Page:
3. for the long lenses you need some kind of support, a tripod, monopod or a bean bag, which you can rest on thwe car window or roof.

4. the problem with primes on a safari is, that it is dusty and you need to change lenses much more often, than you would when using zooms. This in my personal opinion rules out the combination of a prime 400mm lens together with the 55-300, which otherwise would make a good combination. But if you use two camera bodies, you keep both lenses on them.

Ben
02-25-2009, 04:38 AM   #11
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My wife just returned from a cruise to the west coast of Mexico. (Not the same as an Afican safari, but a trip in any case.) I had bought her a K200D with the kit 18-55 for Christmas (with Pentax sling bag) and followed up with the DA 55-300 for Valentine's day. (we're also planning an Alaska cruise which was the real motivation behind the purchase) She was quite happy with the set up and at first look, her pictures are fine. It's a good set up for a light weight travel kit and fits the small sling bag nicely.
I've got a K10D with the Sigma 17-70 lens. It, alomg with a Tamron 1.4 TC was my kit for a three week trip we took to Italy and Greece. I carried that set up in an old Tamrac holster type bag easily. (way smaller than the Sling bag.) It was enough for general tourist trip photos. I recently picked up a DA* 50-135 to extend the kit. I'm just getting used to it and it is a great lens. In anticipation of the need for a longer lens for the Alaska cruise, I just ordered a used Sigma 135-400 (sometimes refered to as the Little Ma). With these lenses (also bringing a DA 21 Ltd) I'm going to need to dig out my old big Tamrac bag since these won't fit in my messenger bag style bag that I use now. This will give me a quality range from 17-300, an easily useable range from 17-400 and a possible range fom 17-560 (using the 1.4TC). The down side is that the kit & bag are getting big and heavy.
Substituting your camera for my wife's and using that kit should be fine. Including the film camera with similar focal lengths will be like carrying both my wife's kit and mine. Too much for 1 person to travel with. I suggest that if you really feel the need to bring the back up film camera, get a "super zoom" for it (i.e. 28-300 or such) and pack it in with the luggage. Buy your film over there to avoid the extra strength X rays they're using in airports now, and either bring a lead bag for the film on the return or Fedex it back home (declaring it as film).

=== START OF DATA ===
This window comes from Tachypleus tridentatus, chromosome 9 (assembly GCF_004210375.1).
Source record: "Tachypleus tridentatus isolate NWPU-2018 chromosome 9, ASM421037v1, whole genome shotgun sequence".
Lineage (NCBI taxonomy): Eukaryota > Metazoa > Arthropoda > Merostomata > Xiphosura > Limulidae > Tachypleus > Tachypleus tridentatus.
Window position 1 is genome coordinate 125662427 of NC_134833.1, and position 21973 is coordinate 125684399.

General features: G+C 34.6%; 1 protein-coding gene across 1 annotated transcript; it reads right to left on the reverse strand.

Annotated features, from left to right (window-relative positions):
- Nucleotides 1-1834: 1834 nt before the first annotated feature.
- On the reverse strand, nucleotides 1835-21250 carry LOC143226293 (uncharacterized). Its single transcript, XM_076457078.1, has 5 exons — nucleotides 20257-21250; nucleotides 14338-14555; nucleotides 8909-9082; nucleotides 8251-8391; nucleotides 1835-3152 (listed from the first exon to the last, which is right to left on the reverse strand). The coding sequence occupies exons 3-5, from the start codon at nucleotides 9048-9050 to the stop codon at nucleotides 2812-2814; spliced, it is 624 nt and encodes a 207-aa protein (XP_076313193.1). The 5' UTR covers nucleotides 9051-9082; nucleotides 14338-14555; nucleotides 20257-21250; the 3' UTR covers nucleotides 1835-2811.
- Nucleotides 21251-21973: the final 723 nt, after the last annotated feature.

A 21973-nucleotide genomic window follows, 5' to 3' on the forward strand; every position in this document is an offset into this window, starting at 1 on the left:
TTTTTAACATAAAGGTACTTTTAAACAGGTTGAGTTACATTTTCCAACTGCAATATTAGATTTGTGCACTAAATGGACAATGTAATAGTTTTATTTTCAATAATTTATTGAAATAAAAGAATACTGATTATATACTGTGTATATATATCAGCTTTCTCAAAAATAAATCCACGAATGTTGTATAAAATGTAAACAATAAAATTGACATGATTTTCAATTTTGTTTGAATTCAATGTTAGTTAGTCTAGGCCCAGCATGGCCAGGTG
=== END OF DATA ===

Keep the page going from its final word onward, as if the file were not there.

Have a great trip,
Brian
02-25-2009, 06:00 AM   #12
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I don't know what the OP is intending, but if it were me, I woould view an african trip as a once in a lifetime event.

I would be very tempted to take everything I own.

Seriously, however, If there is a concern about weight and size, (let's imagine a limit of 2 lenses and accessories) I would take the fastest ~17-75 mm lens I could find, and my Sigma 70-200 F2.8, plus 1.4x and 2x teleconverters, and finally a flash.

I think there are some ASP-C based 17-70 lenses at F2.8 and I don't necessairly see the need to go wider, landscapes don't need ultra wide, in fact they can get boring with ultra wide.

My 70-200 is an absolute MUST take lens, with the two teleconverters, and this is much better than a bigma because without the TC you have a much faster lens at short focal lengths than the bigma. Unfortunately you would not be using the latest sigma 70-200 with HSM because sadly there is no TC for this version yet. YOu would be getting one on the uised market.

If I had more weight and volume, I would pack, in adddition, my celestron C90 1000mm F11 spotting scope (with PK mount)
02-25-2009, 06:21 AM   #13